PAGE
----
I am remembering so may friends because of this feast. Moses and Elijah at first glance are symbols of the Law and the Prophets, Jesus being the fulfillment of each. But at second glance there is a deeper significance too––Denis Delaney has made it so that I will never forget. It's the mountain. Jesus is on the mountain, which was very significant to both Moses and Elijah before him. Moses has climbed the mountain to meet God, and it is there that he has his encounter with God, especially, as told us by Gregory of Nyssa, in the dark cloud, where God was. And Elijah of course is on the same mountain hiding from Jezebel when he has the revelation of God not in the earthquake, not in the firestorm, not in the mighty wind, but in the sound of sheer silence. And sure enough, Moses' cloud appears too in all the versions of the story (in Matthew it's a bright cloud). The Cloud of Unknowing, the same cloud that Jesus will enter in the story of his Ascension.
Peter wants to build three tents, nail it down. The synoptic Gospels all tell us just before this story that Jesus has given this beautiful discourse about "those who lose their life will save it," his discourse about not clinging to anything, just as Paul tells us he himself did not even consider godliness something to be clung to. But Peter wants to cling to this. It's normal. But nada nada nada––St John of the Cross makes sense in a whole different way now––even on the mountain, nada!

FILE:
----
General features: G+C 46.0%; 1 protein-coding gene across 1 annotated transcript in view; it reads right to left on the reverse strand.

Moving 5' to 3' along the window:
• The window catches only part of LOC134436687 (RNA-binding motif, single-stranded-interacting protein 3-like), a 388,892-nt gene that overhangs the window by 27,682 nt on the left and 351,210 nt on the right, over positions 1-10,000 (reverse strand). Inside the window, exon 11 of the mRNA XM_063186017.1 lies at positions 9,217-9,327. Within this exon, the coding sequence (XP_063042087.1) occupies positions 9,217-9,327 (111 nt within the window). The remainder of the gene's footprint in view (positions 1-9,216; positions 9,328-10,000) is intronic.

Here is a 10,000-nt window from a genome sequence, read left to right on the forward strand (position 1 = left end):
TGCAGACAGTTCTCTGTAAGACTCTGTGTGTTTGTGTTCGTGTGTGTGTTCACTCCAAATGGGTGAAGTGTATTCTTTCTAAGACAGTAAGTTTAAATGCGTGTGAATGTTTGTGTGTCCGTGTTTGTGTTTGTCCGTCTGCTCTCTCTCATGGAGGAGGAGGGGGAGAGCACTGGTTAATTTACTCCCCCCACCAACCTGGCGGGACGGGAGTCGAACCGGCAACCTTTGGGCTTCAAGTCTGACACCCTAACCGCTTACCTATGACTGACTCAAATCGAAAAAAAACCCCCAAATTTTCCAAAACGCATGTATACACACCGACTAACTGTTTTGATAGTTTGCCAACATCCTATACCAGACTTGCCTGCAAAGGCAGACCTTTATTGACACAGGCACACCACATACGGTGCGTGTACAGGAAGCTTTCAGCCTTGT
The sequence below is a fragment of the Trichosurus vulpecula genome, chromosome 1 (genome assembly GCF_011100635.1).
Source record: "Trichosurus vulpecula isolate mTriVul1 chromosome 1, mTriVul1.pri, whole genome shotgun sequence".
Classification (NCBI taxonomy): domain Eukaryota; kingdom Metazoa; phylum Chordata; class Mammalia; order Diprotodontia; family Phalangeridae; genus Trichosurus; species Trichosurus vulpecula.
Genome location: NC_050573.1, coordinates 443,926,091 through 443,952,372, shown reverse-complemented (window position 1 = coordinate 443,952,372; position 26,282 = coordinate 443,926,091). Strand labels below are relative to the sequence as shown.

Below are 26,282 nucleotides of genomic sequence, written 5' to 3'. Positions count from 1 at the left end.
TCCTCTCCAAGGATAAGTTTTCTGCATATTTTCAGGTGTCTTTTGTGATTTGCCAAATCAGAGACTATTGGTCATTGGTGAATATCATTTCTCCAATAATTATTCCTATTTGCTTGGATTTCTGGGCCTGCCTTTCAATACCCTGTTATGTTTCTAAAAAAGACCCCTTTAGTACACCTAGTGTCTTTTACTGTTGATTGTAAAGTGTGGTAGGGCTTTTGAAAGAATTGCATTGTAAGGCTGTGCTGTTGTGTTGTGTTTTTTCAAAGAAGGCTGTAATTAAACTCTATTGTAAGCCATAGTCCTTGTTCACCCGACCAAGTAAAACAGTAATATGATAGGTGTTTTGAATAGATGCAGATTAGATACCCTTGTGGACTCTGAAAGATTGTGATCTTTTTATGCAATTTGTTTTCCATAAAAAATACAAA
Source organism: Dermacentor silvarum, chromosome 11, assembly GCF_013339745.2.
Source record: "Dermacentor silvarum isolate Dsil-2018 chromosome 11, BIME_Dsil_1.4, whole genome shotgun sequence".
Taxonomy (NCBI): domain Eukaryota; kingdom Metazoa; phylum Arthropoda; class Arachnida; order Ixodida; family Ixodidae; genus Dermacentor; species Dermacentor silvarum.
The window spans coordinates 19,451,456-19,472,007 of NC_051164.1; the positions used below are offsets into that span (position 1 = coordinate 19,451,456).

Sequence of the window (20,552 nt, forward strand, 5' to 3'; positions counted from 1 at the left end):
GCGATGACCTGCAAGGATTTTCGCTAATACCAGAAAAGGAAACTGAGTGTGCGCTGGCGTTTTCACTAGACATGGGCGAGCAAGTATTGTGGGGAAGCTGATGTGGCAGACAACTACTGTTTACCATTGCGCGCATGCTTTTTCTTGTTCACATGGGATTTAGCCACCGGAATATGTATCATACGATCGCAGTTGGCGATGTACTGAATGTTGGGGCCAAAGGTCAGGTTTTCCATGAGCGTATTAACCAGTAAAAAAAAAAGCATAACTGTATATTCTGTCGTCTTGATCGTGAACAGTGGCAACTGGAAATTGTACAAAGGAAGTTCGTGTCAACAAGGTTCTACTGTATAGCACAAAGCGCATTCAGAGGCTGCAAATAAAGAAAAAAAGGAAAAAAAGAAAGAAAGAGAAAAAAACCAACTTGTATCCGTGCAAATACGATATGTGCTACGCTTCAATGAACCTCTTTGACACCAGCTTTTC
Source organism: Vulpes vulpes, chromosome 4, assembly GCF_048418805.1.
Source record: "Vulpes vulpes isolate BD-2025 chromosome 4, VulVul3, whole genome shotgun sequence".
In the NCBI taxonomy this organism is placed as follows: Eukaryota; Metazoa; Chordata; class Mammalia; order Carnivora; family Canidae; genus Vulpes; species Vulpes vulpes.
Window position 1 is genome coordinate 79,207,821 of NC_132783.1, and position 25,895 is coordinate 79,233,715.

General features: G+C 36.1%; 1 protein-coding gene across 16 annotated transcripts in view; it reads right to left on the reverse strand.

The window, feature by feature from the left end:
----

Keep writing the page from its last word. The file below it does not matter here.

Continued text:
I love to think of this power, this light coming from the inside of Jesus. He was bursting with it. This is the sap that runs through the vine, and so to run through the branches as well. I also find it interesting that the disciples are asleep, and then they wake up. This is as metaphorical as actual too. They wake up! Wake up to the reality of who Jesus is. Was he always like this and did they just see it for the first time? Hopefully they wake up to the reality of what creation is too––charged with the grandeur of God, and even more that they too, as branches on the vine are filled with this same Taboric light.
How can you get around it? Once you see it, it's everywhere! This lamp shining in a dark place is the morning star that is meant to rise in our hearts! The dark place is the mystery that is Ultimate Reality; the dark place is also the mystery that is the deepest part of our own being.
I think this is why we do yoga, by the way.
Sunday, August 5, 2007